Ethnic Studies, from Arizona High Schools to NYC Campuses

Nikhita Venugopal |

Professor Arlene Davila signs books at the NCORE conference on June 1, 2012. Photo by Nikhita Venugopal.

As the racial and ethnic demographics of the United States shift, questions of identity and difference are being in raised in places such as Arizona, which this year banned Mexican-American studies in the Tucson public school system. Last Friday, the conversation on ethnic studies came to New York City.

Arlene Davila, professor of Anthropology and of Social and Cultural Analysis at New York University, addressed the 25th Annual National Conference for Race & Ethnicity in American Higher Education, or NCORE 2012, with her keynote speech, “Culture Works: On Race, Institutions, and the ‘Educated’ Commons.” The conference drew more than 2,300 attendees to the Marriott Marquis in Times Square between May 30 and June 2.

Davila talked about the necessity for ethnic studies in higher education as well as in the high school curriculum. Ethnic studies originated from social movements and as a demand for respect and representation by African Americans, Latinos and other racial minorities in the United States, said Davila. While it is often seen as a narrow subject, ethnic studies is actually much broader and influential than is commonly understood, Davila added.

“A vibrantly diverse university does not negate the need for specialized ethnic studies spaces,” said Davila, whose work focuses on Puerto Ricans in the eastern United States, and Latinos nationwide.

Earlier this year, the Arizona Superintendent of Schools, John Huppenthal, suspended Mexican-American studies in Tucson public schools on the basis of a state law he helped pass as senator in May 2010: HB 2281 bans public school courses that advocate the overthrow of the United States, promote racial resentment, or treat students as members of an ethnic group rather than as individuals. He is now threatening to take the fight to the state university system.

The law partly sounds like an effort to prevent racism and stereotyping; the surprise in Arizona is that supporters of the public school ban insist that Mexican American studies incites resentment against the Anglo population and that the material is often taught in a biased manner. Are the tensions in Arizona, where Census data puts the Hispanic or Latino population at nearly 30 percent (compared to roughly 16 percent nationally) a harbinger of more twists on racial prejudice arguments to come? Last month, the U.S. Census reported that non-Hispanic whites are the minority in births for the first time in the nation’s history.

“There’s a reason that it is ethnic studies and not English Literature or American history or even Food Studies that is currently under attack,” said Davila, who explained that the field has historically engaged in the critical conversations about history, sociology and the present and future state of the country.

Although the Arizona educational board targeted only the Mexican American program, it is seen as a strike against all ethnic studies, said Davila. She added that it was important to understand this issue from a national perspective and not as an Arizona-specific problem.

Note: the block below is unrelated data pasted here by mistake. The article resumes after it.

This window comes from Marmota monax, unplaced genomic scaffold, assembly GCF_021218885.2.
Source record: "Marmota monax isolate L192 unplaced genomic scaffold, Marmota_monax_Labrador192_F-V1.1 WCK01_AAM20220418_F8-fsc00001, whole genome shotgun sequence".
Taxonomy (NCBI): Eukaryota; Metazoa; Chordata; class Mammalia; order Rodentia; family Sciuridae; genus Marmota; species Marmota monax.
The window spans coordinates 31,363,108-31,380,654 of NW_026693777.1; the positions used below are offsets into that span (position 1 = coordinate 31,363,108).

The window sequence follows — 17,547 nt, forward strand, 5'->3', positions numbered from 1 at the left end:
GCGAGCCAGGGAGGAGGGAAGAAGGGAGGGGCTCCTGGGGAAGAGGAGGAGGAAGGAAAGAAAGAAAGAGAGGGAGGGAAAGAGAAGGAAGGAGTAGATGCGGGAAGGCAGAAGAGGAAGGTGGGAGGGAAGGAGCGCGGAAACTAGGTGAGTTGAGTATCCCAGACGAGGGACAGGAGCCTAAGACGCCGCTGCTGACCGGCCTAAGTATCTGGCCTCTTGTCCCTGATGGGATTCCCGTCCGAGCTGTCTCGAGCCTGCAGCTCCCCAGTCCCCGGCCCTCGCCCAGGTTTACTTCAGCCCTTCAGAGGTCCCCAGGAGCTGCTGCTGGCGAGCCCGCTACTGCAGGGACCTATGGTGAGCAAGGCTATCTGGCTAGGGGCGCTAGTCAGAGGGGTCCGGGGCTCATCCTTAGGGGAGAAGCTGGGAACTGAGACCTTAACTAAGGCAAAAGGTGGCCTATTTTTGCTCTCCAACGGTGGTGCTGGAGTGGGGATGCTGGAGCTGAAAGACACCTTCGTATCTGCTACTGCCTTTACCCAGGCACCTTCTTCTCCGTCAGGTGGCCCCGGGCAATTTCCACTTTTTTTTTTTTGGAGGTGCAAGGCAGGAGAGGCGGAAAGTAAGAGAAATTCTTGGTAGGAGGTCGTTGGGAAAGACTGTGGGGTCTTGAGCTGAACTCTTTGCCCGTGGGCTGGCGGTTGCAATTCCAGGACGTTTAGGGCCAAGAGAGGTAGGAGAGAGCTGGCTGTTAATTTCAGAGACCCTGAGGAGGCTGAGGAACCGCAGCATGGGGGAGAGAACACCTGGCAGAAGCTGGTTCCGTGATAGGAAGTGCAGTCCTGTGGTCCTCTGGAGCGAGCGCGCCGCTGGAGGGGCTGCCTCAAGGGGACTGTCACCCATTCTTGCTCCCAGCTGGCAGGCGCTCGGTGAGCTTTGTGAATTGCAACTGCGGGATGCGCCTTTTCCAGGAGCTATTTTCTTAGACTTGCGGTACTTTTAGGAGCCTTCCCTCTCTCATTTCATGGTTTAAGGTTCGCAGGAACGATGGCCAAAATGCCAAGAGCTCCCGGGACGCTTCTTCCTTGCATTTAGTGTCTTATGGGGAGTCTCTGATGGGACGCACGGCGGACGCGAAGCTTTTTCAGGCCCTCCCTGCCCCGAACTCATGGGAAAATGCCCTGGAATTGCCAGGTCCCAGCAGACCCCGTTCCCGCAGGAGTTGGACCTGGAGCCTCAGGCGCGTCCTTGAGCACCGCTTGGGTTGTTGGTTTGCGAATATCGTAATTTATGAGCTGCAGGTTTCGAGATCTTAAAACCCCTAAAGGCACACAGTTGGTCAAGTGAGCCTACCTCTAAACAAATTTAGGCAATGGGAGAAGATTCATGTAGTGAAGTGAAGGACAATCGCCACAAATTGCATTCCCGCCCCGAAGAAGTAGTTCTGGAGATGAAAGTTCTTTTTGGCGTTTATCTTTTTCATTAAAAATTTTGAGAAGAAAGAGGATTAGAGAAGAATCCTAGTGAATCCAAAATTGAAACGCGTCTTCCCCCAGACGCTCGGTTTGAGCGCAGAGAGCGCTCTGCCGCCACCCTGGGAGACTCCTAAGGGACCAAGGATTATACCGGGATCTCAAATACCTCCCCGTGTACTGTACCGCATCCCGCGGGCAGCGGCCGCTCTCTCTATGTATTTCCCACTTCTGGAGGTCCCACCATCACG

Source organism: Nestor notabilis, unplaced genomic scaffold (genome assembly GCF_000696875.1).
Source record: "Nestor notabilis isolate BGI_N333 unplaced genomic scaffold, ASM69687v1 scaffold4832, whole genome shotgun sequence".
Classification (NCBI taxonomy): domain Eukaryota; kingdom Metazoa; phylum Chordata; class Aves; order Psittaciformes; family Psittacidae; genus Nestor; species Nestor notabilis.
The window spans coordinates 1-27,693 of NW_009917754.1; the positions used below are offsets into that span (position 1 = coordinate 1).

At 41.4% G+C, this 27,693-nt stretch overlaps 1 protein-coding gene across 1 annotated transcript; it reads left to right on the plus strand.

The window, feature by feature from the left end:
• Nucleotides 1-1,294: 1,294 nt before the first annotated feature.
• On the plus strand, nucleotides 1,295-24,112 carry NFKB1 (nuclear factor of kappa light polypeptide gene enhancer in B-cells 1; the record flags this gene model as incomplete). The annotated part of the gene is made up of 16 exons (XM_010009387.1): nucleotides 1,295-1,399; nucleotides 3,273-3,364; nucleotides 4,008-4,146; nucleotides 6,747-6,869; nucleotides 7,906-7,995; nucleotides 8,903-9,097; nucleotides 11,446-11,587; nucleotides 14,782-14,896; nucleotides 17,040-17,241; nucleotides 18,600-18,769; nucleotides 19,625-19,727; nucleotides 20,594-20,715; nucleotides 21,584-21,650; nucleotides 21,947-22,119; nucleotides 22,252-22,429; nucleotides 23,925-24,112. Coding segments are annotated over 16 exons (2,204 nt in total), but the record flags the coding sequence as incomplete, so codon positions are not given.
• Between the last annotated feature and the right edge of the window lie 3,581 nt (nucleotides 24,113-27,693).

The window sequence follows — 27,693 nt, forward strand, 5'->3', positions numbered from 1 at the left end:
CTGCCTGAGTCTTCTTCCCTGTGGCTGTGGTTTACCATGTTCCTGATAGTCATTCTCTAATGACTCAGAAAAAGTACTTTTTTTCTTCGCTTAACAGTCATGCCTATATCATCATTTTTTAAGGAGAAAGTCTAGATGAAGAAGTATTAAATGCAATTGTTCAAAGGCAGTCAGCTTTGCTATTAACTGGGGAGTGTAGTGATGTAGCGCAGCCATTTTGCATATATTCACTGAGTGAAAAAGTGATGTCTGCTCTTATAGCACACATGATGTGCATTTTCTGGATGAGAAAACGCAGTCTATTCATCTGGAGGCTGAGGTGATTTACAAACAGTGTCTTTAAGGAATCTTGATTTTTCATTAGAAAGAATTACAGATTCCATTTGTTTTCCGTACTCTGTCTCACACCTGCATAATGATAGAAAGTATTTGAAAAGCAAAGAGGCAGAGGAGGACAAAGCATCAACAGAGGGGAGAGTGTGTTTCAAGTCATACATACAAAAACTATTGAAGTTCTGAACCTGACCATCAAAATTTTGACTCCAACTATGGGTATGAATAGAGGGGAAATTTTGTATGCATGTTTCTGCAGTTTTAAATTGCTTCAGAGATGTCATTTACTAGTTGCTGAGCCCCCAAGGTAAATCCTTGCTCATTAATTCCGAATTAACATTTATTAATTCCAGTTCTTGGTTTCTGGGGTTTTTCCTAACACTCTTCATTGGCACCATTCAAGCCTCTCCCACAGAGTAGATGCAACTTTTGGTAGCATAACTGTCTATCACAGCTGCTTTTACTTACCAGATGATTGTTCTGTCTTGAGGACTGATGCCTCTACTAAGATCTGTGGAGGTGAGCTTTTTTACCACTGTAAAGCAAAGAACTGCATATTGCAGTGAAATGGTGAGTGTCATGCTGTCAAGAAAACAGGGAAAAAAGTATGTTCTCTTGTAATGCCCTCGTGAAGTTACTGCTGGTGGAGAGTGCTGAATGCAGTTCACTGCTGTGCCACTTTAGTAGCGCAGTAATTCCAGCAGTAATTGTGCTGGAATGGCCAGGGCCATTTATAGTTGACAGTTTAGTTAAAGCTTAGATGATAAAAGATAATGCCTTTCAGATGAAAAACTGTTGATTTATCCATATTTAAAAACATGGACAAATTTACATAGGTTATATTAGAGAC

“What Arizona is doing is bringing it to the forefront,” she said.

Professor Arlene Davila talks with students who attended the NCORE conference on June 1, 2012. Photo by Nikhita Venugopal.

In New York City, several universities offer various programs in ethnic studies. At  Columbia University, students can specialize in Asian-American studies, Latino Studies and Native American or Indigenous Studies. Similarly, the Center for Ethnic Studies under the City University of New York (CUNY) offers courses in Asian, Africana and Latino studies. However, Davila maintains that many scholars tend to focus on national and regional specific studies like Latin American history as opposed to the Chicano culture. While NYU allows students to major in programs like Africana, Latino and Asian studies, Davila said she has noticed a similar trend there as there is only one scholar working on Chicano land rights and a limited number of Latino scholars on the whole.

“You’re likely to go to the history department and find historians working in Bolivia or in Mexico but not likely to find a historian working on Chicano history,” she said. “This is certainly the case at NYU.”

Students and teachers from across the country attended Davila’s speech, including 18-year-old Huda Kohin, a freshman at the University of San Diego. Kohin said she recalls that while studying with a large population of Latin American students at her high school in San Diego, she noticed that they were unable to relate their culture to the class curriculum, causing the Latino students to divide their home and school life.  The ban on Mexican American studies is not effective in the Arizona higher education sphere but Kohin believes that such a ruling could take away from the college academic experience and obstructs a student’s freedom to choose their own path of study.

“I can no longer take a class to learn about my best friend’s culture because you’re taking it out schools,” she said. “If we’re only going to be learning only about Anglo-America and isolating everyone else that contributed to this country, it’s no longer a fair education.”

Arlene Davila, a Professor of Anthropology and of Social and Cultural Analysis at New York University, addressed the audience with her keynote speech at the NCORE conference on June 1, 2012. Photo by Nikhita Venugopal.

Nikhita Venugopal is an intern at and a freelance reporter in the city. She recently graduated from the journalism school at Columbia University. You can follow her on Twitter @nkvenugopal.

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